Trump announced new tariffs on goods from China on Thursday afternoon and sent the stock market tumbling.
At 1:25 p.m. Eastern time, the Dow Jones Industrial Average (DJIA) stood at 27,121. At 1:26 p.m., Trump announced on Twitter “the U.S. will start, on September 1st, putting a small additional Tariff of 10% on the remaining 300 Billion Dollars of goods and products coming from China into our Country.”
By 1:50 p.m., the Dow plunged more than 350 points to 26,735.
By 2:25 p.m., an hour after Trump’s announcement, the Dow dropped even more, to 26,680, or 441 points lower.
Trump’s trade wars continue to hurt Americans from all walks of life. Household items like washing machines cost significantly more, and new tariffs on China will likely impact prices on items like shoes and toys in the U.S.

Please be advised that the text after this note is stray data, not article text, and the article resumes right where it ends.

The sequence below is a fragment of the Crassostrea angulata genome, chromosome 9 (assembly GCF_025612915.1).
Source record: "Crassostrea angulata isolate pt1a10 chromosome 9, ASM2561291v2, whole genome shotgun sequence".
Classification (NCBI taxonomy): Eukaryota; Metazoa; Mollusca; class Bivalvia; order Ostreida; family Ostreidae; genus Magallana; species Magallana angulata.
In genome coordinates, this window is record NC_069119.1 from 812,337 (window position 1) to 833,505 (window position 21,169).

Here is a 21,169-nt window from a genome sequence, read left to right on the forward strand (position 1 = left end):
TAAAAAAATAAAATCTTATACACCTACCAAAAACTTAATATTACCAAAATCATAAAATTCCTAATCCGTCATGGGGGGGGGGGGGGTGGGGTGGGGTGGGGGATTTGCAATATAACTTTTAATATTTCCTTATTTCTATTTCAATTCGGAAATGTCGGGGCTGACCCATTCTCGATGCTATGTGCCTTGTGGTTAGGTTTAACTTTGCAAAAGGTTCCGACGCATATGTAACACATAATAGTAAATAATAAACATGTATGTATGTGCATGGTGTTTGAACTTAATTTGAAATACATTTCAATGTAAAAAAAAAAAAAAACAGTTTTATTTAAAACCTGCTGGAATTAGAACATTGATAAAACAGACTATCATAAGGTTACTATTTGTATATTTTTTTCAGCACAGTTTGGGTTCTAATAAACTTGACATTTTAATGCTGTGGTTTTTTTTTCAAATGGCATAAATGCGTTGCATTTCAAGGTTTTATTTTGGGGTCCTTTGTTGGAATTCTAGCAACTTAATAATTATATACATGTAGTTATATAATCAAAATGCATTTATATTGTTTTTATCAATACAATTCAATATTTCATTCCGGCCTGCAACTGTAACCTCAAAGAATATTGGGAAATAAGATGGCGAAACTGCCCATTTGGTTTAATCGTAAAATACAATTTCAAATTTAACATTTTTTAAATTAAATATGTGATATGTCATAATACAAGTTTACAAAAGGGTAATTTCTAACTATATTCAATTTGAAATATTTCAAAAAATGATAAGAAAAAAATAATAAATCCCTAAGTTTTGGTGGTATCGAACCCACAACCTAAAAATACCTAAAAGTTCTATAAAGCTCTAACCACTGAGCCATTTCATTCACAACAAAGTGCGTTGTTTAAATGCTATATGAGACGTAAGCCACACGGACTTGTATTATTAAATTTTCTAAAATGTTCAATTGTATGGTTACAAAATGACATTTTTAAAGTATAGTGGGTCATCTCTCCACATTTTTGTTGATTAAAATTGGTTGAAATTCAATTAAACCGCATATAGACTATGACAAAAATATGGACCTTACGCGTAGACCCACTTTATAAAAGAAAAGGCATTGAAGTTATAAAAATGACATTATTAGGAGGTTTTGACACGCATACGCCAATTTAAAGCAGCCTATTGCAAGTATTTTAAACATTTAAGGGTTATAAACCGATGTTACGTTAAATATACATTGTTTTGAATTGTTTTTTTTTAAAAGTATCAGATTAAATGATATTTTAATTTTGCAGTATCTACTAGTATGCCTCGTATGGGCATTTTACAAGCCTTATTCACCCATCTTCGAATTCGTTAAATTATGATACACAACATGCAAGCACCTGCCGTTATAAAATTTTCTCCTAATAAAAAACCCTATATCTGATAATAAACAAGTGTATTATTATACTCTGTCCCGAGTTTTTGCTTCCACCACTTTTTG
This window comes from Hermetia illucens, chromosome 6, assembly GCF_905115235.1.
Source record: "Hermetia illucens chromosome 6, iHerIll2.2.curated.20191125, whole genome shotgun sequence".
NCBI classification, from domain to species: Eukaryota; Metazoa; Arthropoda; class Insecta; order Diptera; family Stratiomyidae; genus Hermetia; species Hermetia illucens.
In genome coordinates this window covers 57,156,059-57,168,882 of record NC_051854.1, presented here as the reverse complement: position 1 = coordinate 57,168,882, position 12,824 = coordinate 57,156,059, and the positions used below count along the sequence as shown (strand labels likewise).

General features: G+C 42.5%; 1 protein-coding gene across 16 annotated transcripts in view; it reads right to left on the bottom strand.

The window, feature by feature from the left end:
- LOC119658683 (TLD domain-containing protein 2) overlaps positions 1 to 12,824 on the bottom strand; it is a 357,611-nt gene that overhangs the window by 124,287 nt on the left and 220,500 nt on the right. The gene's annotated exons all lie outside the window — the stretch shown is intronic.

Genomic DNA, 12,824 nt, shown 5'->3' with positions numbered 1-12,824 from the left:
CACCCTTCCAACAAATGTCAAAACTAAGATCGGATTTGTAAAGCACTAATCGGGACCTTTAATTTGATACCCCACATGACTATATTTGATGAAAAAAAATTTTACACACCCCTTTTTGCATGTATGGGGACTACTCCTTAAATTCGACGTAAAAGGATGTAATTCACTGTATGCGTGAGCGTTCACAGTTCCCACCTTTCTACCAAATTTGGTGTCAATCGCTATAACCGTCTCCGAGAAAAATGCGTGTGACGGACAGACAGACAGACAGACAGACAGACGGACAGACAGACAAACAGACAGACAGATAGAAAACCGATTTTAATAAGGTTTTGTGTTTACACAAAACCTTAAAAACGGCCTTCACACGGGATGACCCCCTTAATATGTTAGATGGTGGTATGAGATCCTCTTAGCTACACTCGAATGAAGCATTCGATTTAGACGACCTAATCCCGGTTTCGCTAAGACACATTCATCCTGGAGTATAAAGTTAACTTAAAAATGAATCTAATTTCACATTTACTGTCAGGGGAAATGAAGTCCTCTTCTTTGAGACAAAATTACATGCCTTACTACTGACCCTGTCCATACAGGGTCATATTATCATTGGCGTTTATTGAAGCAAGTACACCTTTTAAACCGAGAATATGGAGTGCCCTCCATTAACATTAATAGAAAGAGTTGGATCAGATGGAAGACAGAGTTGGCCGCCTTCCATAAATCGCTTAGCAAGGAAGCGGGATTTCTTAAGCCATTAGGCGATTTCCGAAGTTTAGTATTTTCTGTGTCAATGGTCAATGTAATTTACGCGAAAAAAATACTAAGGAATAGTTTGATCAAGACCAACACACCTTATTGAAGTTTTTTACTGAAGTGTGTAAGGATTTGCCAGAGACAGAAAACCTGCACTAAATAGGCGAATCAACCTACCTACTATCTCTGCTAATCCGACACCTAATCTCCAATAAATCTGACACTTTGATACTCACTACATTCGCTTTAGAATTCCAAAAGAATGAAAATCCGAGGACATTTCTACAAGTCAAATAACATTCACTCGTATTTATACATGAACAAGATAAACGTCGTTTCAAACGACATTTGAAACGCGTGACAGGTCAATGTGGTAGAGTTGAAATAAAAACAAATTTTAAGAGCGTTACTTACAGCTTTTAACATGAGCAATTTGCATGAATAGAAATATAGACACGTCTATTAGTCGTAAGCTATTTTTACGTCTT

Even Senate Majority Leader Mitch McConnell said Trump’s tariffs are nothing more than a tax hike on working families.
The trade wars are hurting American industries as well. According to representatives of the industry, Trump’s policies are a major factor in 40,000 job losses from 2016-2018.
Farmers are being hit particularly hard, since China is retaliating against Trump by refusing to buy a variety of American agricultural products. Farms across the Midwest are filing for bankruptcies at record rates. Trump promised a bailout to all farmers, although 99 percent of the bailout is going to white farmers.
But no matter the harm he is causing, Trump continues to escalate his trade war with China.
In late June, Trump signaled cause for some hope, saying China would start buying U.S. agricultural products again. He was humiliated in mid-July when China did not do so, and Trump essentially begged China to start buying products via Twitter.
In his announcement of the tariffs, Trump once again admitted that China was not budging in the escalating trade war.
In March 2018, Trump bragged that trade wars are “good and easy to win.” A year and a half later, Trump’s trade wars continue to cause pain to farmers and families across the country, as well as tanking the stock market.
Published with permission of The American Independent.